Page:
Seasonal gardening tips from Endsleigh Gardens Nursery

By Contributor in Business

WITH the beautiful spell of sunshine, spring has definitely sprung in Devon.

Adrian Steele of Endsleigh Gardens Nursery shares some tips with Times readers ahead of a busy period for green-fingered gardeners.

Nature is now racing ahead and giving us a lovely spring. The daffodils have been very good and now the tulips are strutting their stuff. It is time to really throw yourself wholeheartedly into your garden and enjoy the spectacle of the spring flowers and the better weather (hopefully). This is an opportunity to set your garden up for many months to come.

Here at Endsleigh Gardens Nursery our plants are bursting into life. We have a whole range of herbaceous plants to give you colour for a considerable time.

In the spring geraniums, Symphytum and Pulmonaria start to bloom. Summer peaks with species like Coreopsis, Eryngium, Lobelia, Salvia, Achillea, Agapanthus, Thalictrum and Euphorbia. This is just to mention a few! 

Then comes autumn with the asters and sedums. This long stretch of colour is not only a source of pleasure to us, but it provides the bees and other insects with a continuous source of food.

There is more to helping insects than just food for the adults. Food plants for larvae are an issue too, but we can all do our bit for the adult insects by providing flowers for them to feed on. It is always worth bearing in mind that insects pollinate many of our food plants. We really do need them.

Herbaceous plants are also useful in this part of the world where many of us have damp gardens. Astilbes, gunnera, hostas, rheums, Lobelia, Caltha, Lysimachia and some types of iris all appreciate the damp. Happy plants, in the conditions they need, thrive and reward us with a splendid display.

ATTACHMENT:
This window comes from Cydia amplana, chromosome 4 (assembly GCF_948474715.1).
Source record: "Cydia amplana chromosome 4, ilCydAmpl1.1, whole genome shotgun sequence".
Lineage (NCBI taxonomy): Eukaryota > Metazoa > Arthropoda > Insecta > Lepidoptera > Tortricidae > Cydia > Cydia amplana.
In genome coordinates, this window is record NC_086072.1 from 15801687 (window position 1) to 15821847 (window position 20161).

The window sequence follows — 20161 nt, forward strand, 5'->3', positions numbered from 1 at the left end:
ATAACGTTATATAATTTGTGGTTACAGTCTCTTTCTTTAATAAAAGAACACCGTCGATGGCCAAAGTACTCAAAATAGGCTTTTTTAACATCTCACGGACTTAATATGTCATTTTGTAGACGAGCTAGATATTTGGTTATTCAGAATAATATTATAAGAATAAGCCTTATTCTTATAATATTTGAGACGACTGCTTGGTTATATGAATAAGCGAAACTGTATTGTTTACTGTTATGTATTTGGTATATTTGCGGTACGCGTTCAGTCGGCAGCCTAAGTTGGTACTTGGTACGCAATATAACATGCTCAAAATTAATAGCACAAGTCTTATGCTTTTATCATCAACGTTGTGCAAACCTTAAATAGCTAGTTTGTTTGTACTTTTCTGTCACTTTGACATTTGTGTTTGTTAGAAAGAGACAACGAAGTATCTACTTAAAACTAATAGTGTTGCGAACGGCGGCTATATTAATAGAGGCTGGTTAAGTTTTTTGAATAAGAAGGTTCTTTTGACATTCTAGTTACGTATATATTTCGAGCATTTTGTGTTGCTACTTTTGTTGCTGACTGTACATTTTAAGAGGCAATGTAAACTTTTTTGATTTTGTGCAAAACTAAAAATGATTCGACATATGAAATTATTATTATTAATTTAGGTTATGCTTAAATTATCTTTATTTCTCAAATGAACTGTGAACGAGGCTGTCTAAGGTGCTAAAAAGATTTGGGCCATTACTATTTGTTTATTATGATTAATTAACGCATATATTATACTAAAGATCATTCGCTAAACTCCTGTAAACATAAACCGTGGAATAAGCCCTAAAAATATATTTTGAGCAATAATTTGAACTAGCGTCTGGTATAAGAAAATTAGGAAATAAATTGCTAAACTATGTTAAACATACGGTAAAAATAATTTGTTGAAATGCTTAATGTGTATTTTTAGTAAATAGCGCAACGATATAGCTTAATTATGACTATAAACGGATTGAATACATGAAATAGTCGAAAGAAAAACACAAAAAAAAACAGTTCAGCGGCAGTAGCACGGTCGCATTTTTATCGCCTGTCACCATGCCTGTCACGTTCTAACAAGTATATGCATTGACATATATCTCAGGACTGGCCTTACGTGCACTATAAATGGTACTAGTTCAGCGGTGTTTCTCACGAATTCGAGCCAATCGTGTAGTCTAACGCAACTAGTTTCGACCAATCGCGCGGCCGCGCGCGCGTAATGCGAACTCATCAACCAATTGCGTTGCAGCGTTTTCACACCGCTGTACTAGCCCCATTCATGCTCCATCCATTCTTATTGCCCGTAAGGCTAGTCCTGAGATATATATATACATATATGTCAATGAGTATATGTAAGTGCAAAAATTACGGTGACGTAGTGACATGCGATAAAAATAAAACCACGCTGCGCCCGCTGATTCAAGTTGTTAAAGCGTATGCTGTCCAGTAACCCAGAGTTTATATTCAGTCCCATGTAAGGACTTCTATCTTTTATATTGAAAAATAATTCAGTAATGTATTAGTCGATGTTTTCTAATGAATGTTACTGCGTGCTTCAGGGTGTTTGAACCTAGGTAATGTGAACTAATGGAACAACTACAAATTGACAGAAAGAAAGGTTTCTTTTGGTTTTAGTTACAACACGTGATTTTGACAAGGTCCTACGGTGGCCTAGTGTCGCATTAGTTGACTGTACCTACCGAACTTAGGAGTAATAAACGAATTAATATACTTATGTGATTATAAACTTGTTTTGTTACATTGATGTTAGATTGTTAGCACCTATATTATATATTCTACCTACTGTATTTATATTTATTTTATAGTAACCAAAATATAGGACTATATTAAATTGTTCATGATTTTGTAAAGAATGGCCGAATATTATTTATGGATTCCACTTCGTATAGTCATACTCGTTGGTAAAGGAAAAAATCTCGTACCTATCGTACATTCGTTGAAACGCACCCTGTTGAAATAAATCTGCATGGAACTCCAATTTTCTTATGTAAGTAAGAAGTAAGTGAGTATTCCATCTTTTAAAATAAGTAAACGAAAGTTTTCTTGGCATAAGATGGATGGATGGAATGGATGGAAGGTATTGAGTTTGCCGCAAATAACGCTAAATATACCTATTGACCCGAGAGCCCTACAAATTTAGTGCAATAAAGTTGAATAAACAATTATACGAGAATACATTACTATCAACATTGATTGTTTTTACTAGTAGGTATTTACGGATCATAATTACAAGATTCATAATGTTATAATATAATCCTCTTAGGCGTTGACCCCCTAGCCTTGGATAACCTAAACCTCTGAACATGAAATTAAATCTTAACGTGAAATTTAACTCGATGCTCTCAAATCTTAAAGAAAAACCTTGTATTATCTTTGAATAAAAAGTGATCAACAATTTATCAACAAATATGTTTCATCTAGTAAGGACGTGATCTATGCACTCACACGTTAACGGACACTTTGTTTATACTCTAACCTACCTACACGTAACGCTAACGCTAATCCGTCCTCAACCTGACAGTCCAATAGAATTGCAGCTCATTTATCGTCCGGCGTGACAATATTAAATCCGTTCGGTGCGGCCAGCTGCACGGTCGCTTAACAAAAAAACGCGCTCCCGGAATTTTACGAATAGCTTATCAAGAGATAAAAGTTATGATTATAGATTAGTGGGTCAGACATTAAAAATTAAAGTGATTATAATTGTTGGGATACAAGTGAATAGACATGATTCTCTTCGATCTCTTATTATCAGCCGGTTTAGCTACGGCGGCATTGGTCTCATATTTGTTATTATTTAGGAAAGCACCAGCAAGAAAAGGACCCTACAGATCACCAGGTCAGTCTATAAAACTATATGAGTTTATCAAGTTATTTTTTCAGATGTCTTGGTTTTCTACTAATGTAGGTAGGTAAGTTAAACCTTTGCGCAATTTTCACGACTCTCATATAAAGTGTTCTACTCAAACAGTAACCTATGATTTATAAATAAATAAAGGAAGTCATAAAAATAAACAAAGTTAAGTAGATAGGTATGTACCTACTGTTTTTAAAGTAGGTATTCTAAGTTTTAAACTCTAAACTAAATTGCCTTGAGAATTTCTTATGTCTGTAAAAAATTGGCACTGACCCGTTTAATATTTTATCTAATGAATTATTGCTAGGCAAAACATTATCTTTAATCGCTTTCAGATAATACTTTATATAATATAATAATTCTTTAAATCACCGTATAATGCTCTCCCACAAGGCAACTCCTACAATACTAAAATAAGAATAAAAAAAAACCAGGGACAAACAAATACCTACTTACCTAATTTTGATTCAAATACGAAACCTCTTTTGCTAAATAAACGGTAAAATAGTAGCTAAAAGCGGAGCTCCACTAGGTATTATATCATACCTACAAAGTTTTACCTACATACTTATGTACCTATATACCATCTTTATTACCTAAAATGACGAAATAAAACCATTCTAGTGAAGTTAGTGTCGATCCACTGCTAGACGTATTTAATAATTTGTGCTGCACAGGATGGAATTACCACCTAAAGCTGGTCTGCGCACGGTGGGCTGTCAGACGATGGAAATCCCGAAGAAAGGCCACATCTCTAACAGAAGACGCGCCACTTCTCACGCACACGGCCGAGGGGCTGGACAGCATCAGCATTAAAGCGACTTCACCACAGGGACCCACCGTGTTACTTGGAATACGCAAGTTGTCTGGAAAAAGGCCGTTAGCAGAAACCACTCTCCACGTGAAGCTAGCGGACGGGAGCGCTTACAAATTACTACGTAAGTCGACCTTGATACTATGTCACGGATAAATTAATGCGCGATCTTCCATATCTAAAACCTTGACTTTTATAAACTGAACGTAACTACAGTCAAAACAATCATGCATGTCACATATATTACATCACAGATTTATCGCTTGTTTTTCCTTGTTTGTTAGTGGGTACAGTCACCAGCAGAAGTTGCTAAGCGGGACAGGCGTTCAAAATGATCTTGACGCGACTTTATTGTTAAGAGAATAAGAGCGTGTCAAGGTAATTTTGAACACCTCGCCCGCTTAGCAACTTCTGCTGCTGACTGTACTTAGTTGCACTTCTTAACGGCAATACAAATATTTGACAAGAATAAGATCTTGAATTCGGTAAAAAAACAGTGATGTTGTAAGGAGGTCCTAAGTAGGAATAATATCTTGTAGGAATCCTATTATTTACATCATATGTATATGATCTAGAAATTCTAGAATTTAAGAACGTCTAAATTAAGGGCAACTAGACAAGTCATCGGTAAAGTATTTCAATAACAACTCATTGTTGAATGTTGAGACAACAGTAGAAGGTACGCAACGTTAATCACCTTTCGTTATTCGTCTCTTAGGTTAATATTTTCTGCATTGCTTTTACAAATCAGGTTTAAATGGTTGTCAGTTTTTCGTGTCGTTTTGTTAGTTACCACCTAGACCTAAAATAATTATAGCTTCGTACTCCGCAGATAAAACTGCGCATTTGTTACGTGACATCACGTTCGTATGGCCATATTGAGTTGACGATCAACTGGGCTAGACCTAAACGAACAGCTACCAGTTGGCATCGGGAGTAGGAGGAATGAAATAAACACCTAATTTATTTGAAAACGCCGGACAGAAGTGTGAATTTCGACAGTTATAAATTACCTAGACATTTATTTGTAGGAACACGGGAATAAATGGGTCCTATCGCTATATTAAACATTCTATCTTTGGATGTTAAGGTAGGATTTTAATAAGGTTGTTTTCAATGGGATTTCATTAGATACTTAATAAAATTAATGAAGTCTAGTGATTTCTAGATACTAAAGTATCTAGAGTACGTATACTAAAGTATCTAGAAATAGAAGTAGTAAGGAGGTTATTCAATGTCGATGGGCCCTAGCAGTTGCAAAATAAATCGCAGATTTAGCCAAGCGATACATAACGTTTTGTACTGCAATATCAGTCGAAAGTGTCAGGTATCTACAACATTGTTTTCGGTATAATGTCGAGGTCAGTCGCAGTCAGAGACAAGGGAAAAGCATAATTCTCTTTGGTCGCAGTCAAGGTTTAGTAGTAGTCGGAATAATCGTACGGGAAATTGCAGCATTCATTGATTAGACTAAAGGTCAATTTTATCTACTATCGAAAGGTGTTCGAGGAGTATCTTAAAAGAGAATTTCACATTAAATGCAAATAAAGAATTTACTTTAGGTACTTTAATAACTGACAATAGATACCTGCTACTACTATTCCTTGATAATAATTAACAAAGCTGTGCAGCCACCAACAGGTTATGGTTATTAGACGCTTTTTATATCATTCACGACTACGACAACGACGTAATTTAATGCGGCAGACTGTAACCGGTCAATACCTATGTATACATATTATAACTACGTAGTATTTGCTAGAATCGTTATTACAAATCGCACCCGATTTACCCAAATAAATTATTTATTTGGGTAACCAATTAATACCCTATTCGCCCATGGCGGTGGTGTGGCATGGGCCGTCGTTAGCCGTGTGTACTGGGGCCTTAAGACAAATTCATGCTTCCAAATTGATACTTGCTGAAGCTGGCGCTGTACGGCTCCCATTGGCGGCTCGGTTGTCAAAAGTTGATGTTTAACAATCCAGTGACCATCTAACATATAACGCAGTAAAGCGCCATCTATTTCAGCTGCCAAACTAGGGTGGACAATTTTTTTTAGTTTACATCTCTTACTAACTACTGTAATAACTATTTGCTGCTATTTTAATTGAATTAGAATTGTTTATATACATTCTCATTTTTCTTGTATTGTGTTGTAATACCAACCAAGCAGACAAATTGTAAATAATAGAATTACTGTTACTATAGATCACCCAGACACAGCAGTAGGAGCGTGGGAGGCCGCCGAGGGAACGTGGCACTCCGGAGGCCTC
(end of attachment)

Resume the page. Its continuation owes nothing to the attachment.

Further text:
To add to the colour there is also seasonal bedding like Diascia, petunias, marigolds, Lobelia, Bacopa and a mass of others to choose from. These do need protection until you are sure that the frosts have completely gone.

Enhance your display by using good compost, controlled release fertiliser and liquid feed, all of which are available here at the nursery. Plants are like us, they do need their food and drink.

If you are prepared to keep an eye on the watering over the summer, it is still fine to plant trees and shrubs. The flowering cherries (Prunus) and crab apples (Malus) are looking beautiful with a mass of blossoms and leaf colours to suit all tastes. We have a good range of both aimed at the smaller garden. Most people do want a tree in even the most modest of gardens.

For those who garden to please their stomach as well as their aesthetic sensibilities, there are herbs and vegetable plants available.

We have many varieties of herbs like mint and thyme and old favourites like parsley and rosemary are for sale too. Each year the range of young vegetable plants available seems to increase, so do come in and see what we have got.

For both ornamentals and edible plants we have a wide range of composts and fertilisers. Talk to us about what you are doing and we will help you to make a decision.

Soil improver is needed if you are planting in the ground, whilst multipurpose compost is excellent for bedding and tomatoes, but long term planting of a shrub in a pot requires a more substantial medium.

Equally, you can talk to us about feeding your plants. We are keen to emphasise this as it is quite alarming how many people do not consider this. Poor hungry plants!

When giving advice we do also try to consider customers gardening budgets, so do come along and chat.

Finally, there is the exciting matter of Dicksonia antartica, the tree fern. We now have a good range of sizes available from dinky babies to four foot trunks, so everyone can treat themselves to one.

I am lucky enough to own one and it is a stately presence in my garden, whilst quite lovable at the same time with its furry ginger trunk. The emergence of the new fronds in the spring is very impressive and I have been rather amused by all the plants that have made their home in its trunk. A kind of eco-system in miniature.

This spring come along and see us, bring your dog, have a coffee, spend time with us and your fellow customers enjoying all the lovely things that spring brings. It is time to enjoy your garden.

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